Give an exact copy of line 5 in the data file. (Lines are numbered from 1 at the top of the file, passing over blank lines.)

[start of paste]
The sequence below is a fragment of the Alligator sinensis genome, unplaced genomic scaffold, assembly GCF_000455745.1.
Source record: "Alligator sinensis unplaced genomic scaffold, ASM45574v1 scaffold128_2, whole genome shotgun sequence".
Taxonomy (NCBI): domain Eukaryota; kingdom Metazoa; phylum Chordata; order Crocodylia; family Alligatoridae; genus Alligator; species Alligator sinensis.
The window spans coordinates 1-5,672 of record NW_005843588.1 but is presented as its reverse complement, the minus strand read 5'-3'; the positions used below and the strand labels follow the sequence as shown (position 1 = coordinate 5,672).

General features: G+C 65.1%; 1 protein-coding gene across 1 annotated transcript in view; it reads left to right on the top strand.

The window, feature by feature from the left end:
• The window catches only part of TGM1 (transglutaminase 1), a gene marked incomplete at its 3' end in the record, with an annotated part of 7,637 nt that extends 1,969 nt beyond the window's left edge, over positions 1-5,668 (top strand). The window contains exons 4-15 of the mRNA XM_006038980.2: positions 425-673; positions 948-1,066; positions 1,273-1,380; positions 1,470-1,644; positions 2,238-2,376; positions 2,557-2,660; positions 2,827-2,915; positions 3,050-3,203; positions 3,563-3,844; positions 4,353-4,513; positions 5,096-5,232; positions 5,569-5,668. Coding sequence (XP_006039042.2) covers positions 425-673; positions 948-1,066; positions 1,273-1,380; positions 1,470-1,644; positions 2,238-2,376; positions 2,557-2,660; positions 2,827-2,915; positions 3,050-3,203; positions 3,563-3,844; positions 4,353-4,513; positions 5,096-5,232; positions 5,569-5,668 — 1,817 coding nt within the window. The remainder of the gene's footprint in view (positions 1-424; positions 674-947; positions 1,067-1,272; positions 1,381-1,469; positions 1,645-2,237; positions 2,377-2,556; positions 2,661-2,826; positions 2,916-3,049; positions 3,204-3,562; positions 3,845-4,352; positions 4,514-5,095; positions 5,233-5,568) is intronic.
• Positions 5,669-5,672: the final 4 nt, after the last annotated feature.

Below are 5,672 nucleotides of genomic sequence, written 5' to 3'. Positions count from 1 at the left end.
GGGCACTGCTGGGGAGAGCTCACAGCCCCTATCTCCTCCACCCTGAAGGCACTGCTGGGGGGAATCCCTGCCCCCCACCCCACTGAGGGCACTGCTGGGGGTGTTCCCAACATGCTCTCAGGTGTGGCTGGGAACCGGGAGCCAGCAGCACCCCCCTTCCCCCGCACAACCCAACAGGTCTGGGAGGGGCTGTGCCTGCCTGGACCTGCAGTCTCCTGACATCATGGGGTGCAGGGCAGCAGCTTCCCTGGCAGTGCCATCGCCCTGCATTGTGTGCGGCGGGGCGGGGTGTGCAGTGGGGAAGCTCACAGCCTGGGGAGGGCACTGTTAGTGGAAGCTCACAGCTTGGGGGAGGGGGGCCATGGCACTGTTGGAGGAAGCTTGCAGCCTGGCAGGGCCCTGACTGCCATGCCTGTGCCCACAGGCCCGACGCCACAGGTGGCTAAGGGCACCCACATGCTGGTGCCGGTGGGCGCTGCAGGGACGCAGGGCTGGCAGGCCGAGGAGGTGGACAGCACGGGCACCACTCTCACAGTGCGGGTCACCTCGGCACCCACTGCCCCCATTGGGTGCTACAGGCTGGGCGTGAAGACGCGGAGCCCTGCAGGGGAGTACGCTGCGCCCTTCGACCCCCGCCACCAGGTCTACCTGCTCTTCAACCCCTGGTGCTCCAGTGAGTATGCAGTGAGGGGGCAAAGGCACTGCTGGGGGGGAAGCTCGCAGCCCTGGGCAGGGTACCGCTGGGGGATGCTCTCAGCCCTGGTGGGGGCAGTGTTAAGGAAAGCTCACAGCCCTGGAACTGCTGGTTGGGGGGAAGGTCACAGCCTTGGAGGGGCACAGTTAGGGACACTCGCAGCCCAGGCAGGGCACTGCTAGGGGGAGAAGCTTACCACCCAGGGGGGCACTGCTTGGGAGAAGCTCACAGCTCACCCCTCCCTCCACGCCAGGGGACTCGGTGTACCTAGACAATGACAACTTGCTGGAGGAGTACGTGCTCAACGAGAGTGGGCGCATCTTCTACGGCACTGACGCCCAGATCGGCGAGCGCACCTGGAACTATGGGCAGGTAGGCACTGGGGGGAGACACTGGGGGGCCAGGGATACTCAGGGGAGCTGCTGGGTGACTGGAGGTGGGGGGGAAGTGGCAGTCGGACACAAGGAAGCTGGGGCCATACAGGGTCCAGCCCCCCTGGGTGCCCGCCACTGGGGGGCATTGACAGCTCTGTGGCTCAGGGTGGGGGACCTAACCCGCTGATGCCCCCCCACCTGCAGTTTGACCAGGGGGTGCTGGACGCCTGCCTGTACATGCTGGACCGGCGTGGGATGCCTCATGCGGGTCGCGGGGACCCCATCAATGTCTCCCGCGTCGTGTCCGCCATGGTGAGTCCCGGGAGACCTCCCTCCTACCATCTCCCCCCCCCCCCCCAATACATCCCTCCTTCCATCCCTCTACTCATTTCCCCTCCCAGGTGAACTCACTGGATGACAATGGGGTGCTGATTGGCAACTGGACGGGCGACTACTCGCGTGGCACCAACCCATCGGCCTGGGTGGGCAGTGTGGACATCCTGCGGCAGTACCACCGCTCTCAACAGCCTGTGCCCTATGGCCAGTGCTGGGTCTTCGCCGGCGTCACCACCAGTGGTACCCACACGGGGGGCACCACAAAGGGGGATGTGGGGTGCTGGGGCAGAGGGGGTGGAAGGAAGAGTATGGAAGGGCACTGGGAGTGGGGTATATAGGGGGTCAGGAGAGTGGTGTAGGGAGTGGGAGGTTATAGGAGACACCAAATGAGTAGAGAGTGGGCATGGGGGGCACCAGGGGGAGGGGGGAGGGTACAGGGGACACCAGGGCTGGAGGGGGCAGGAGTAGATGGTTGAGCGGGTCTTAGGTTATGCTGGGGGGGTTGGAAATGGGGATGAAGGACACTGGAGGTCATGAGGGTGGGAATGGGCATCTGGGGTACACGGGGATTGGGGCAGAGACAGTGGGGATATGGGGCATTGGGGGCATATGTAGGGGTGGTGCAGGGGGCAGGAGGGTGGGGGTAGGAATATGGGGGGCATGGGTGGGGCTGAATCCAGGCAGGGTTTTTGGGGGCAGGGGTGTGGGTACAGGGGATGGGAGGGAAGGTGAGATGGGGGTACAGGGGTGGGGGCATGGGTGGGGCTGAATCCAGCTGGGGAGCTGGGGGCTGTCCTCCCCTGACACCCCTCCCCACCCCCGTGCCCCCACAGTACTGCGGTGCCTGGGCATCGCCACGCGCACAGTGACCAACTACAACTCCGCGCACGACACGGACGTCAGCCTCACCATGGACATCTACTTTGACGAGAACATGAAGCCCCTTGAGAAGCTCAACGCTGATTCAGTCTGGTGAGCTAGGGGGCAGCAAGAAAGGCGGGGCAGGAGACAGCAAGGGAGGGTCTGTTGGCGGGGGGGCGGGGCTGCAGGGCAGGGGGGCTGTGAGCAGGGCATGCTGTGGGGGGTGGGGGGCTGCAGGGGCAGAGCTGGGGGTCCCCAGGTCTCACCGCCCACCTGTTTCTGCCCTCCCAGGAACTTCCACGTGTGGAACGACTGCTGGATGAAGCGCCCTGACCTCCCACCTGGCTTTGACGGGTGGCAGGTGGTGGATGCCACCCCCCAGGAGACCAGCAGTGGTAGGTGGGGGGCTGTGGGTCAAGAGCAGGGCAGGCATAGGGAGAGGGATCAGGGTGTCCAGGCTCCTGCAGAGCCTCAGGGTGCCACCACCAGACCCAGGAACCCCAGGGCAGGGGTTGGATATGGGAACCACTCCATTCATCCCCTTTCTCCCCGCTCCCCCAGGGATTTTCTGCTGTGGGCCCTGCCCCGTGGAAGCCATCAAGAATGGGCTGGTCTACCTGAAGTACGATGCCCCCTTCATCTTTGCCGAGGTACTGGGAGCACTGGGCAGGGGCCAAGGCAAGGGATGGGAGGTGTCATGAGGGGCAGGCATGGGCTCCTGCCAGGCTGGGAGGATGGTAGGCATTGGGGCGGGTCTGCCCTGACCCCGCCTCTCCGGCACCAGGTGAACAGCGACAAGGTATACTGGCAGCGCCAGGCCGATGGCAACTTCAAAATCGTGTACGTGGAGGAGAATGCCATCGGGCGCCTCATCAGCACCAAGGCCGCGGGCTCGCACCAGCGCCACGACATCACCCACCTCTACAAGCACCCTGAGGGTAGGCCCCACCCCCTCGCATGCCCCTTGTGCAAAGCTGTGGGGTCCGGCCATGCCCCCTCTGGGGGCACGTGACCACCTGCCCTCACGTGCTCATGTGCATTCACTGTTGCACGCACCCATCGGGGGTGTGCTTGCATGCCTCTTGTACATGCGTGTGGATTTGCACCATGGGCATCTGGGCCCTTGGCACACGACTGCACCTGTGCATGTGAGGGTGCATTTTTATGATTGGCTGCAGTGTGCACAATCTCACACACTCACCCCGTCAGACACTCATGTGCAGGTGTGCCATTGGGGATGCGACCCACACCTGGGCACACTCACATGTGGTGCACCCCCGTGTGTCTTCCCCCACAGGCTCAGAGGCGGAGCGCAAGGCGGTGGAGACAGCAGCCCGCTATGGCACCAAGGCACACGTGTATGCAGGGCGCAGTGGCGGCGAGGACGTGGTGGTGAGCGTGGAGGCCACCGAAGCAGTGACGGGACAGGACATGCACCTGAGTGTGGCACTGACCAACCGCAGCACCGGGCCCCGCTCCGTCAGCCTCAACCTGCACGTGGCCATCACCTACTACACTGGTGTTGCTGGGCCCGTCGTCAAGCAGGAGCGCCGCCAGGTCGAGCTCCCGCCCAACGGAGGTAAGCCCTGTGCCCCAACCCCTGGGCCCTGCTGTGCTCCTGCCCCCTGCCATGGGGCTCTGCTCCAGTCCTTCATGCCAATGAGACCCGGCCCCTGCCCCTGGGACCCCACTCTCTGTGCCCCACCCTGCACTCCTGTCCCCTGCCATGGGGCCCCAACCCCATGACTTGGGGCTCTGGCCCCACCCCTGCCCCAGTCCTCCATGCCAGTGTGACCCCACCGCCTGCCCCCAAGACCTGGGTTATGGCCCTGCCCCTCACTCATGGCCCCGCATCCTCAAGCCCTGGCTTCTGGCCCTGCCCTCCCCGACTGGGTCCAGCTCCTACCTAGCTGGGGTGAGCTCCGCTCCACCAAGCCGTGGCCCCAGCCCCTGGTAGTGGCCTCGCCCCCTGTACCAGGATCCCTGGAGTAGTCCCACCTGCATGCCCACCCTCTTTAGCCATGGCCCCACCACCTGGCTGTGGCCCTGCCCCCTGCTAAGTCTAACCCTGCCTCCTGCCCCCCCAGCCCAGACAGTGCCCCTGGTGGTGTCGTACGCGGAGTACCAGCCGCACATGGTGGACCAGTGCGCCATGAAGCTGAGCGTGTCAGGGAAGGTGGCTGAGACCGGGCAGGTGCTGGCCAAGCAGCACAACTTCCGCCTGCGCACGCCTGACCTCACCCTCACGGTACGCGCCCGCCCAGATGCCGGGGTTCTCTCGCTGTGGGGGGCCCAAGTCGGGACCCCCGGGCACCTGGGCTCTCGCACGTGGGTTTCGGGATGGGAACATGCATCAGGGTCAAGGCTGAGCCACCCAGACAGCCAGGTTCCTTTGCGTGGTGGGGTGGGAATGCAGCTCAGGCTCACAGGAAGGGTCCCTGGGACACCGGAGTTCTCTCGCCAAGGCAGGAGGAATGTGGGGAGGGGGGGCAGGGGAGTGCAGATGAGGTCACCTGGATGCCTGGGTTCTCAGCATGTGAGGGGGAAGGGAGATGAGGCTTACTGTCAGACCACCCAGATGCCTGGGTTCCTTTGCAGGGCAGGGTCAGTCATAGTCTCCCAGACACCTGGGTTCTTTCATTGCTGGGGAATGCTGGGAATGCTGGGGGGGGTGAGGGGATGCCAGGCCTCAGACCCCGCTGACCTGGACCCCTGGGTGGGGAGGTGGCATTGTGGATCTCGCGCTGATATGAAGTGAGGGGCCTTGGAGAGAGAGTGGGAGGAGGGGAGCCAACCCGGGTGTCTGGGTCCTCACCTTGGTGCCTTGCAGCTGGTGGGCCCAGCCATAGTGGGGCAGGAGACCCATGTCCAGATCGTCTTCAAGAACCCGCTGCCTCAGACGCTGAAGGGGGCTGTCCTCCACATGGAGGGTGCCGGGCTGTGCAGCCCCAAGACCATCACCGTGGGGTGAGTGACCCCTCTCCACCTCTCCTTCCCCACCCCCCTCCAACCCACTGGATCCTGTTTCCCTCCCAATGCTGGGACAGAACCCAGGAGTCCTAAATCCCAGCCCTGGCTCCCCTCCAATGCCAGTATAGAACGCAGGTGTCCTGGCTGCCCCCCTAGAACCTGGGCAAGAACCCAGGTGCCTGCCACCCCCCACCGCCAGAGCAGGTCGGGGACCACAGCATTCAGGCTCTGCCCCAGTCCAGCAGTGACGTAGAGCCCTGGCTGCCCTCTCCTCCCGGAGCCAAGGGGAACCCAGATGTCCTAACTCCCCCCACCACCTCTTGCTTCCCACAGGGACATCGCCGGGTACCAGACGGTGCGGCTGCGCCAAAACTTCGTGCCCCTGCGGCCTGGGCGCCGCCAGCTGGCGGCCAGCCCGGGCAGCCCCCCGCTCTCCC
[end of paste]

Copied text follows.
General features: G+C 65.1%; 1 protein-coding gene across 1 annotated transcript in view; it reads left to right on the top strand.